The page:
Divorce Reforms May Make Breakups Easier for London’s Bankers
(Bloomberg) -- London courts have long been home to some of the world’s most expensive and acrimonious divorces. Celebrities and scores of wealthy bankers have been caught up in ugly courtroom battles that have -- at least in part -- been triggered by archaic rules that forced one spouse to blame the other for the breakup.
But the days when Heather Mills poured a jug of water over the head of Paul McCartney’s lawyer during their divorce may soon be over. A proposed change to U.K. laws may make splitting up more attractive, and less painful, for London’s wealthy.
A government proposal earlier this month will end the requirement that a spouse needs to blame their partner. Without the need to assign fault, wealthy individuals may file for divorce earlier and end up with a less emotional process.
“This moves it away from the blame game,” said Pauline Fowler, whose law firm Hughes Fowler Carruthers represented private-equity executive Randy Work and other financiers. “People won’t waste money on an argument that has no bearing on anything other than why the marriage broke down.”
The proposals introduced last week by Justice Secretary David Gauke replace the previous grounds for divorce with a simple requirement that a person says their marriage has irretrievably broken down. It creates the possibility of a joint application and removes the ability of a party to contest a split.
Most major changes to U.K. family law have previously come from court rulings, frequently involving London bankers.
The breakup of German heiress Katrin Radmacher and former JPMorgan Chase & Co. investment banker Nicolas Granatino led to the acceptance of pre-nuptial agreements. A case involving another JPMorgan banker set standards for the dissolution of assets in civil partnerships.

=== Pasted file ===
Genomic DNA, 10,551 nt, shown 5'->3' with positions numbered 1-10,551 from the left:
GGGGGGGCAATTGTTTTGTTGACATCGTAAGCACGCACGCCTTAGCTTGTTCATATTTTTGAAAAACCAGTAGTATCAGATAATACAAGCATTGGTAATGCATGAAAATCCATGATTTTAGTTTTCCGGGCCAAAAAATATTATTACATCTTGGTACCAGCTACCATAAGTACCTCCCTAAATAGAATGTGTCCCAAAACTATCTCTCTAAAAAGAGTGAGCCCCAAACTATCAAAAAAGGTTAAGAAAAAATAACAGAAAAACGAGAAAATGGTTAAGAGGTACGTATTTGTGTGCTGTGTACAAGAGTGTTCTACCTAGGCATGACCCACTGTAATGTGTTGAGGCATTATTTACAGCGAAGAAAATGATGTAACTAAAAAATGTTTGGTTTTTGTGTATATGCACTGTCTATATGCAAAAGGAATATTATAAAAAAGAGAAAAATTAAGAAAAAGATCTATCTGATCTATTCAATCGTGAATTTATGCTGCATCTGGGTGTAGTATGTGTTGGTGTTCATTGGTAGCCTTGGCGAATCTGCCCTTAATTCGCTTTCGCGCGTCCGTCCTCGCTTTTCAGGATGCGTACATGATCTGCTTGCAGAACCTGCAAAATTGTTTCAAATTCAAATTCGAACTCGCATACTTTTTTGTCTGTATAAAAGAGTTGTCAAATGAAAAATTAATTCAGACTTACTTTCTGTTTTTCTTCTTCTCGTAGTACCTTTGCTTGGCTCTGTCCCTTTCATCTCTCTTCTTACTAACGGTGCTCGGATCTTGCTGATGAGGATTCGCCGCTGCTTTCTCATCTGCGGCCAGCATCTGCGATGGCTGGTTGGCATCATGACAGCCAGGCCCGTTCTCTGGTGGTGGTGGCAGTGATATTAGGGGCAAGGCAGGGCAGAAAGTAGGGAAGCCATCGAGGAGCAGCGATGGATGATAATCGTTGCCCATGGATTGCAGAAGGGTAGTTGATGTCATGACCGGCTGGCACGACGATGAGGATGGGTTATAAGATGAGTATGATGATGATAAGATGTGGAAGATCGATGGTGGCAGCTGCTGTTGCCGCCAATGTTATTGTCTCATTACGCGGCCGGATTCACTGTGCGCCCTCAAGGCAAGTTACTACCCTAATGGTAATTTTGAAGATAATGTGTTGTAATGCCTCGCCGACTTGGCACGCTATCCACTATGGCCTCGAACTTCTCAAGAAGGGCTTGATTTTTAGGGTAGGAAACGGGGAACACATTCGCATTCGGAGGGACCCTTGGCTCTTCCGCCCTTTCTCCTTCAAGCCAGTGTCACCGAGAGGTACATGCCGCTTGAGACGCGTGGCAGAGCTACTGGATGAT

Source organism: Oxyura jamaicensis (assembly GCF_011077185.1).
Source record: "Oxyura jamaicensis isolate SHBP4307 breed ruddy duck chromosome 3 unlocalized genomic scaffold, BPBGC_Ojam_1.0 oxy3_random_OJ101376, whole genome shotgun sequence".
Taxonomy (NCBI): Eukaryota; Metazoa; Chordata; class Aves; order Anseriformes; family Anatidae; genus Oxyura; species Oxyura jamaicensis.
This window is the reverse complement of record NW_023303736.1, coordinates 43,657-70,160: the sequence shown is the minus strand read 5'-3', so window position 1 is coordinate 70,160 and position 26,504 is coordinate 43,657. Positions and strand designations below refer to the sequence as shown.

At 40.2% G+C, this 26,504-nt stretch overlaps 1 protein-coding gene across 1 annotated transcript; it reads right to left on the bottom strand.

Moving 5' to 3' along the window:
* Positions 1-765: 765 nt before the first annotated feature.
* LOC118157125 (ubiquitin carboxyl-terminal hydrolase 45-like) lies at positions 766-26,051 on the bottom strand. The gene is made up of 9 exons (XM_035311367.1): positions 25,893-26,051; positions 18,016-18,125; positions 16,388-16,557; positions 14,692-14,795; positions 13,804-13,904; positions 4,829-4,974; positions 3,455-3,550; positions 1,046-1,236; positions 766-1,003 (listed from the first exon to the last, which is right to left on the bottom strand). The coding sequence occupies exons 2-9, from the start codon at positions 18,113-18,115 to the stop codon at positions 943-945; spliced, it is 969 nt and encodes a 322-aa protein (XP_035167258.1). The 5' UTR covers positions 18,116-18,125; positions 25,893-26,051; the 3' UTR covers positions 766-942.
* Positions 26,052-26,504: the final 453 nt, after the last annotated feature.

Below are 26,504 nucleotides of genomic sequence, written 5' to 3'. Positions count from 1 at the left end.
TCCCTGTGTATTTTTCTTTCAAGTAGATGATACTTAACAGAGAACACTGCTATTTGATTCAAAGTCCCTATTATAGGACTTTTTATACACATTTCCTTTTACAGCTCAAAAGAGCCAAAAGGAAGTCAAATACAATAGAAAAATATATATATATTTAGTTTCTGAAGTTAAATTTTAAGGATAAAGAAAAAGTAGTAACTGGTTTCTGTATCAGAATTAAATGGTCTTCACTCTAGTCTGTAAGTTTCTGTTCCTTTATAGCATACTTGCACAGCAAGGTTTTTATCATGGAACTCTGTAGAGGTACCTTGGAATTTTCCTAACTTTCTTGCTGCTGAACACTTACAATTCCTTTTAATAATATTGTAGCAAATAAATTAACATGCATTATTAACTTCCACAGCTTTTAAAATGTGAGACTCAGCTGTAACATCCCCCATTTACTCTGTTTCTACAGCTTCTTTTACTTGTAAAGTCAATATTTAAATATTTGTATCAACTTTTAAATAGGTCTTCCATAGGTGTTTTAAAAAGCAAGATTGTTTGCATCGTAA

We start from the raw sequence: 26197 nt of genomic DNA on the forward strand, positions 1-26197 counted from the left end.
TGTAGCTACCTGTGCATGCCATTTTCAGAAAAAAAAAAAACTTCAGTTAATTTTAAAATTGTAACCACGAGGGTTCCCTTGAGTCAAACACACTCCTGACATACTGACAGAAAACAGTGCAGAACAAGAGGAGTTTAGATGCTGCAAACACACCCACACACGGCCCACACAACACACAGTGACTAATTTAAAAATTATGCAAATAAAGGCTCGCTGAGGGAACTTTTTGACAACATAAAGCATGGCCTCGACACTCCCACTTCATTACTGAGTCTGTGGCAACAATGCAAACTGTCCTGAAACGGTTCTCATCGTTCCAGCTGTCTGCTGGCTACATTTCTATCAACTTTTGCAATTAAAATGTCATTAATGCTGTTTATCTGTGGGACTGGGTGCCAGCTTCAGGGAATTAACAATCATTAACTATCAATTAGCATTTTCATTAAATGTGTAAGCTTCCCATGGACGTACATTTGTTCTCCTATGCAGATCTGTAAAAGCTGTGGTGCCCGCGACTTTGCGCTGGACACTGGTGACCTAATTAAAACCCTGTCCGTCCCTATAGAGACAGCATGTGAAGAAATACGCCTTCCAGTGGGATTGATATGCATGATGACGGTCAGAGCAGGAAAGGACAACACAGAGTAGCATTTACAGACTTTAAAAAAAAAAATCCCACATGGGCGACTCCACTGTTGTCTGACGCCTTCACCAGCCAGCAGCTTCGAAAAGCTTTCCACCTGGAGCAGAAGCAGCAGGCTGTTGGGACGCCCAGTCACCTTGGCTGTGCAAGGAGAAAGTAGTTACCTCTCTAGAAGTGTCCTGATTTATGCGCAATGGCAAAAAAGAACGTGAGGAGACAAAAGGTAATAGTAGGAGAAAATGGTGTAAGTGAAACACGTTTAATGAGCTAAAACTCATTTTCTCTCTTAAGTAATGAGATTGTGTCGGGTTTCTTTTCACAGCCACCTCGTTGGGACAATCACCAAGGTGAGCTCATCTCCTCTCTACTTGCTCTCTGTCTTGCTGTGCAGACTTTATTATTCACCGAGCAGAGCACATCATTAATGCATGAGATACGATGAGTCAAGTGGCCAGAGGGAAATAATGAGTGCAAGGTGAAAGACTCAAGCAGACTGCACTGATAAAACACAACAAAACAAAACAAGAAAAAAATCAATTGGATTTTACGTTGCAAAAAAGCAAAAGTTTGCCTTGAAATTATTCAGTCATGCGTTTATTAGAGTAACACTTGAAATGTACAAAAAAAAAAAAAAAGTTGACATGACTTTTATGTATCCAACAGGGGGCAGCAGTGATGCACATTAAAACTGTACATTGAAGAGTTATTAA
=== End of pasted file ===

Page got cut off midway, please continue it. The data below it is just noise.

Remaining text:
The U.K.’s latest shakeup won’t make it any easier for the high-earning spouse to keep more of the assets, but it will help speed the process along.
The new no-fault rules may “help the rich banker because it makes it easier for him to get a divorce,” said Diana Parker, a partner who specializes in family law at Withers in London. “It’s always in the interest of the rich earner to get divorced as soon as possible.’’
Under the current system, unless a couple is already separated for at least two years, the petitioner has to cite adultery, unreasonable behavior or desertion as grounds for divorce. With a less burdensome process, spouses will be able to file without specifying such a specific reason.
End Finger Pointing
The end of the finger pointing -- and the lengthy separation requirement -- will likely cut down on costs, which are generally borne by the wealthy spouse. It may also end the incentive to drag out the process while the better-paid spouse picks up paychecks or other financial perks.
“It’s like playing Monopoly, every time you pass go you collect 200 pounds,” Parker said. “If it’s a bonus worth 10 million, it’s worth refusing to cooperate.”
The new rules, if adopted by lawmakers, could lead to an immediate change in tone, lawyers said. The current accusatory system often gets the proceedings off on an acrimonious note.
“The law encourages conflict,” said Sarah Higgins, a lawyer at Charles Russell Speechlys. “When people read in black and white text the things that they are said to have done, it doesn’t get things off to a good start.”
Regardless of a couple’s wealth, it could make it easier to talk about splitting finances if they don’t need to start out with the details of their personal misdeeds. That may help couples have more reasonable conversations.
“If there is a case where there isn’t extreme behavior, then not inflaming things when dealing with the divorce itself can only be a good thing, especially for children,” Higgins said.
“At the end of the day, divorce is a financial transaction that can be negotiated in a sensible, commercial way,” said Ayesha Vardag, a lawyer who specializes in divorces for multimillionaires at the firm she founded, Vardags. “If you can take the emotion out of that, you can reach a far better, amicable settlement.”
Despite overwhelming support for Gauke’s proposals, they might take a while to implement. The reforms won’t be voted on until a gap in the parliamentary schedule -- which is currently dominated by another breakup: Brexit.
©2019 Bloomberg L.P.